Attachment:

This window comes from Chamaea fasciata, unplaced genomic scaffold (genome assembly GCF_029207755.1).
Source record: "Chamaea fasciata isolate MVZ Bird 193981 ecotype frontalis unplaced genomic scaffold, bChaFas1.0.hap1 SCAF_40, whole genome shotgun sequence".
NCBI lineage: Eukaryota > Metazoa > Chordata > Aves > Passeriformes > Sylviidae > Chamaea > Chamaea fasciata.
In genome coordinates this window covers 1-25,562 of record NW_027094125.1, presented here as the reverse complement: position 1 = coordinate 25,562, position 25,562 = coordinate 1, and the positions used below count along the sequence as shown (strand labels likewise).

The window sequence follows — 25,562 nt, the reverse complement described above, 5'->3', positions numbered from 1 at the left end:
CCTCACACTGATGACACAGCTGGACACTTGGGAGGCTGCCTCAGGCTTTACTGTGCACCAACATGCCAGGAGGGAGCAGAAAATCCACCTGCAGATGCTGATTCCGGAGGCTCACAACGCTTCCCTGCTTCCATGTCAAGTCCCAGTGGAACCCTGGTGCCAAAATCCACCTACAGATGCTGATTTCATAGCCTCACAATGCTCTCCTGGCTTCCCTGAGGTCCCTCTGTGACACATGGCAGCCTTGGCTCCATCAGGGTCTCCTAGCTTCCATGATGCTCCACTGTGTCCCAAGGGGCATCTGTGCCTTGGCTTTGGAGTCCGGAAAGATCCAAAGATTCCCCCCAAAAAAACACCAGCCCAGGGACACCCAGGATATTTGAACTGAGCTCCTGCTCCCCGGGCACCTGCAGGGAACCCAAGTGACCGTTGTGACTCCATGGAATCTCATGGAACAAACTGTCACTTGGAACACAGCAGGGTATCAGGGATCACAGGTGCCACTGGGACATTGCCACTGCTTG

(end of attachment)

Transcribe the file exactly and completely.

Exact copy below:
This window comes from Chamaea fasciata, unplaced genomic scaffold (genome assembly GCF_029207755.1).
Source record: "Chamaea fasciata isolate MVZ Bird 193981 ecotype frontalis unplaced genomic scaffold, bChaFas1.0.hap1 SCAF_40, whole genome shotgun sequence".
NCBI lineage: Eukaryota > Metazoa > Chordata > Aves > Passeriformes > Sylviidae > Chamaea > Chamaea fasciata.
In genome coordinates this window covers 1-25,562 of record NW_027094125.1, presented here as the reverse complement: position 1 = coordinate 25,562, position 25,562 = coordinate 1, and the positions used below count along the sequence as shown (strand labels likewise).

The window sequence follows — 25,562 nt, the reverse complement described above, 5'->3', positions numbered from 1 at the left end:
CCTCACACTGATGACACAGCTGGACACTTGGGAGGCTGCCTCAGGCTTTACTGTGCACCAACATGCCAGGAGGGAGCAGAAAATCCACCTGCAGATGCTGATTCCGGAGGCTCACAACGCTTCCCTGCTTCCATGTCAAGTCCCAGTGGAACCCTGGTGCCAAAATCCACCTACAGATGCTGATTTCATAGCCTCACAATGCTCTCCTGGCTTCCCTGAGGTCCCTCTGTGACACATGGCAGCCTTGGCTCCATCAGGGTCTCCTAGCTTCCATGATGCTCCACTGTGTCCCAAGGGGCATCTGTGCCTTGGCTTTGGAGTCCGGAAAGATCCAAAGATTCCCCCCAAAAAAACACCAGCCCAGGGACACCCAGGATATTTGAACTGAGCTCCTGCTCCCCGGGCACCTGCAGGGAACCCAAGTGACCGTTGTGACTCCATGGAATCTCATGGAACAAACTGTCACTTGGAACACAGCAGGGTATCAGGGATCACAGGTGCCACTGGGACATTGCCACTGCTTG